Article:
“We are working closely with local sports organizations to inform them of the situation and to provide further guidance on the importance of taking preventative measures while participating in team sports,” the advisory from Ottawa Public Health reads.

City health officials have made a number of recommendations to prevent COVID-19 transmission in these settings:

  • Minimize social gatherings of participants and spectators both before and after the activity, including spectator stands, change rooms ( both closed during the modified Stage 2) and areas outside of recreational facilities

  • Limit carpooling and meals (in homes or at restaurants) to those within your household

  • Limit gatherings inside and outside the facilities, ensure a two-metre physical distance and wearing masks if parents and/or participants are socializing in the facility parking lots

  • Wear a face mask at all times unless engaged in strenuous athletic activity

  • Do not coach or play for more than one team

  • Maintain physical distance of at least two metres from other people before, during and after the activity

  • Clean and disinfect equipment between uses

  • Do not share your sports gear with other people

  • Practice frequent hand hygiene by using an alcohol-based hand rub or washing your hands with soap and water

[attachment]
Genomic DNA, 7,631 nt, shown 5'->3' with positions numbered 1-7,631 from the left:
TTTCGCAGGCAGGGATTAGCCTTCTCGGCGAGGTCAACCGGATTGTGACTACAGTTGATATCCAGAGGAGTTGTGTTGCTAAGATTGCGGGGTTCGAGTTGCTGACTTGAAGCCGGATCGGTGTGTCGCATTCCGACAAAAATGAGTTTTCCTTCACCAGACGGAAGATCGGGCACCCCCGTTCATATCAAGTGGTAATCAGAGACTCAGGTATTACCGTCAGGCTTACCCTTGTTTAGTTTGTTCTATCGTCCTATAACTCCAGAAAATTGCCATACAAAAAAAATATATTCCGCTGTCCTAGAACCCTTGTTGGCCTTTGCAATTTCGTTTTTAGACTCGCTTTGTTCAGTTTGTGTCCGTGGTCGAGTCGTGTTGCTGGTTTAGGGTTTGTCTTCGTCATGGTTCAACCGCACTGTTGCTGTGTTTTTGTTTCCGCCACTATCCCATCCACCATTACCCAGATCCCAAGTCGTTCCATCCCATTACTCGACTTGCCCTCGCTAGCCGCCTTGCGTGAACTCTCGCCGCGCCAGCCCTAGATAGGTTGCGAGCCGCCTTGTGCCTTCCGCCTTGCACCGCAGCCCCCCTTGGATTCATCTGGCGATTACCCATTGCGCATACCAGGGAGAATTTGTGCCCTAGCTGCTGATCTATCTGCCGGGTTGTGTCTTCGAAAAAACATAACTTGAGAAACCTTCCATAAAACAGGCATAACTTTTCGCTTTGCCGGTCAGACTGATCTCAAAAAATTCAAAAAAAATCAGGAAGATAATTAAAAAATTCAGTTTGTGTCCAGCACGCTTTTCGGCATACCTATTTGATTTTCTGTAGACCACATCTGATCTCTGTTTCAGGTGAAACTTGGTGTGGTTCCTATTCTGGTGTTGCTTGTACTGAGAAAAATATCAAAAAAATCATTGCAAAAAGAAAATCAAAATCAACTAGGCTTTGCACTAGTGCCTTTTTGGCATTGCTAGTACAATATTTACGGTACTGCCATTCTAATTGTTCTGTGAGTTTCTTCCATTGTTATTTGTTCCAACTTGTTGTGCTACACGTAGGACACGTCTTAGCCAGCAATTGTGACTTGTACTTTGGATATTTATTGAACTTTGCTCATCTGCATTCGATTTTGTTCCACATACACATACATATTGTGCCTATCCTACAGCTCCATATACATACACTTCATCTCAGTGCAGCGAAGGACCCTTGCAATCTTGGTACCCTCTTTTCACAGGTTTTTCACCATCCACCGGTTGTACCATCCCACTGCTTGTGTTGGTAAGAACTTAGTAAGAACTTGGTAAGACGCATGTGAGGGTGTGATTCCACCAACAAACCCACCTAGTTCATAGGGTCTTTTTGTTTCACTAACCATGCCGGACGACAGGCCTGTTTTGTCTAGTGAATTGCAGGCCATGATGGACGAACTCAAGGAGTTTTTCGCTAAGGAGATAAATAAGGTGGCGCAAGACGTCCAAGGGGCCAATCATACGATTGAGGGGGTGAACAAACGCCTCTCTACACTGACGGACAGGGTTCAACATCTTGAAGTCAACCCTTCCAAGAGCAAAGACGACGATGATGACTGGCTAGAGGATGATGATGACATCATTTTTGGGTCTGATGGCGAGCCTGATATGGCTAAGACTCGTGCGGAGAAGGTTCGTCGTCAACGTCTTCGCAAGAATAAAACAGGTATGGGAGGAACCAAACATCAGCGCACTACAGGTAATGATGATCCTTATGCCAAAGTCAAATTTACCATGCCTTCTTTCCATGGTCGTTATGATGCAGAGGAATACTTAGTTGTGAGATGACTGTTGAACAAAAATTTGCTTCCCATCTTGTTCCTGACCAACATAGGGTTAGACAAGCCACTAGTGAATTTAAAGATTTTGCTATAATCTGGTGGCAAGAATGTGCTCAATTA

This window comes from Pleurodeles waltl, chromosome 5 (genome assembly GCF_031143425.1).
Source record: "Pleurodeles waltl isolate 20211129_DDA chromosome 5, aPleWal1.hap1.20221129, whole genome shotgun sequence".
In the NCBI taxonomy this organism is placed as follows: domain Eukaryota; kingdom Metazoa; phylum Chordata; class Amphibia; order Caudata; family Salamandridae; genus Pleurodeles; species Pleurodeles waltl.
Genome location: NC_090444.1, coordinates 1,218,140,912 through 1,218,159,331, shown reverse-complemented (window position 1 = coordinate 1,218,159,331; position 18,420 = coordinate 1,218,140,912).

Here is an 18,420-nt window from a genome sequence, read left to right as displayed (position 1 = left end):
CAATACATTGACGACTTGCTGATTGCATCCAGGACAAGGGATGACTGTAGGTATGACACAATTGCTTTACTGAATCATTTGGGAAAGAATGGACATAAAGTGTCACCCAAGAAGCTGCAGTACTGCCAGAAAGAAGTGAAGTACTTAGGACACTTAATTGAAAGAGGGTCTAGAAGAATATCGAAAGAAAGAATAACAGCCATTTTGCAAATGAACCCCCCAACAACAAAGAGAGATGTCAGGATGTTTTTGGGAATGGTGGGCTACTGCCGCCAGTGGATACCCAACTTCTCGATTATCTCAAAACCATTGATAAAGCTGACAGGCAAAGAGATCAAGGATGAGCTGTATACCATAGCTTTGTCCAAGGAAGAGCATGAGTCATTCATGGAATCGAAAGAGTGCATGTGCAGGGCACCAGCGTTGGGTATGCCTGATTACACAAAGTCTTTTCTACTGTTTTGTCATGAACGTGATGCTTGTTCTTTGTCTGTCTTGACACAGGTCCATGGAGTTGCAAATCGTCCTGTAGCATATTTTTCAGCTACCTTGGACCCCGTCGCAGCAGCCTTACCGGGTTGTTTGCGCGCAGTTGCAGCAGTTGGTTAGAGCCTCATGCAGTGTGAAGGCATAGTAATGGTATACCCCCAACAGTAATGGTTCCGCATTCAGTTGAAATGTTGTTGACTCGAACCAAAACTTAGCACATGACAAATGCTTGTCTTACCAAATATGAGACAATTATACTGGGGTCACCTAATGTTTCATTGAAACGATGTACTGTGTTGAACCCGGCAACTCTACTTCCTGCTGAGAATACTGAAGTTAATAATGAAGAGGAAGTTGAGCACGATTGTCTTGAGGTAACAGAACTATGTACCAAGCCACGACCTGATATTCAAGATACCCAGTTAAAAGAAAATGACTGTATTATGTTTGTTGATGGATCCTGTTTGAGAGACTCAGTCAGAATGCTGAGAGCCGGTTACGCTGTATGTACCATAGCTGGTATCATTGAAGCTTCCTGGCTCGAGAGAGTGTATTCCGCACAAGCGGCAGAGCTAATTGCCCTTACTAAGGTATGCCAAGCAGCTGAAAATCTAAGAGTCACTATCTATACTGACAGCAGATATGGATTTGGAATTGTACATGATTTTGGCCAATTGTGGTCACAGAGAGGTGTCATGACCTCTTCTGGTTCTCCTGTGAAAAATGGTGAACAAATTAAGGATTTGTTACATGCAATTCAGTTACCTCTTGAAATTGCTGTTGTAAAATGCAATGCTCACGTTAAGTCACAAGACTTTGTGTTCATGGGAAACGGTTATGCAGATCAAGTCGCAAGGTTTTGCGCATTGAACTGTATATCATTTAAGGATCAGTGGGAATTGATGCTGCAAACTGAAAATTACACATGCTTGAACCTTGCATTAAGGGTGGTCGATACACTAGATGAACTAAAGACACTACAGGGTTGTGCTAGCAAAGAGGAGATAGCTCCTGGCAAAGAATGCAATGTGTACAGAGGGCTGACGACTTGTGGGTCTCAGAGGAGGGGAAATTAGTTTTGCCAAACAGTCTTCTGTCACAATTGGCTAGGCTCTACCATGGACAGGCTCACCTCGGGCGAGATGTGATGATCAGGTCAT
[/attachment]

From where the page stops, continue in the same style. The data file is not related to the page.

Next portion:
• Play outside rather than indoors

Quebec sees jump in daily case count

Quebec’s daily COVID-19 cases jumped up on Wednesday, with 1,072 new confirmed cases. There are 223 cases in Montreal, 212 in Montérégie and 190 in the Quebec City region.

Two deaths were identified in the last 24 hours and an additional 15 COVID-19 deaths were confirmed between Oct. 14 and Oct. 19. There are currently 565 people are in hospitals in Quebec, with 94 in ICU.

B.C. reports more than 203 new COVID-19 cases, new school outbreak

B.C. reported a single-day record high of 203 new COVID-19 cases on Wednesday, including three epi-linked cases.

There are currently 1,766 active cases of COVID-19 in the province and 4,294 people under “active public health monitoring.”

There are also two newly confirmed COVID-19 death in B.C., bringing the total to 256.

Three new healthcare facilities are reporting outbreaks, Three Links Care Centre, Fort Langley Seniors Community and Baillie House. A total of 18 long-term care or assisted-living facilities and two acute-care facilities in the province have active outbreaks.

B.C. officials also reported a new school outbreak at École de l’Anse-au-sable in Kelowna, with three people in that school community testing positive for COVID-19.

“Many of the new cases and recent community clusters of COVID-19 are directly connected to weddings, funerals and celebrations of life – times when we traditionally gather with family and friends,” the joint statement from Dr. Bonnie Henry, B.C.'s provincial health officer, and Stephen Brown, deputy minister of health, reads. “With COVID-19 still in our communities, we have seen that even small gatherings are risky right now.”

“A wedding is meant to be a time of celebration, yet weddings and other important life occasions are a significant source of community transmission; transmission that has spread to health-care facilities, workplaces and schools.”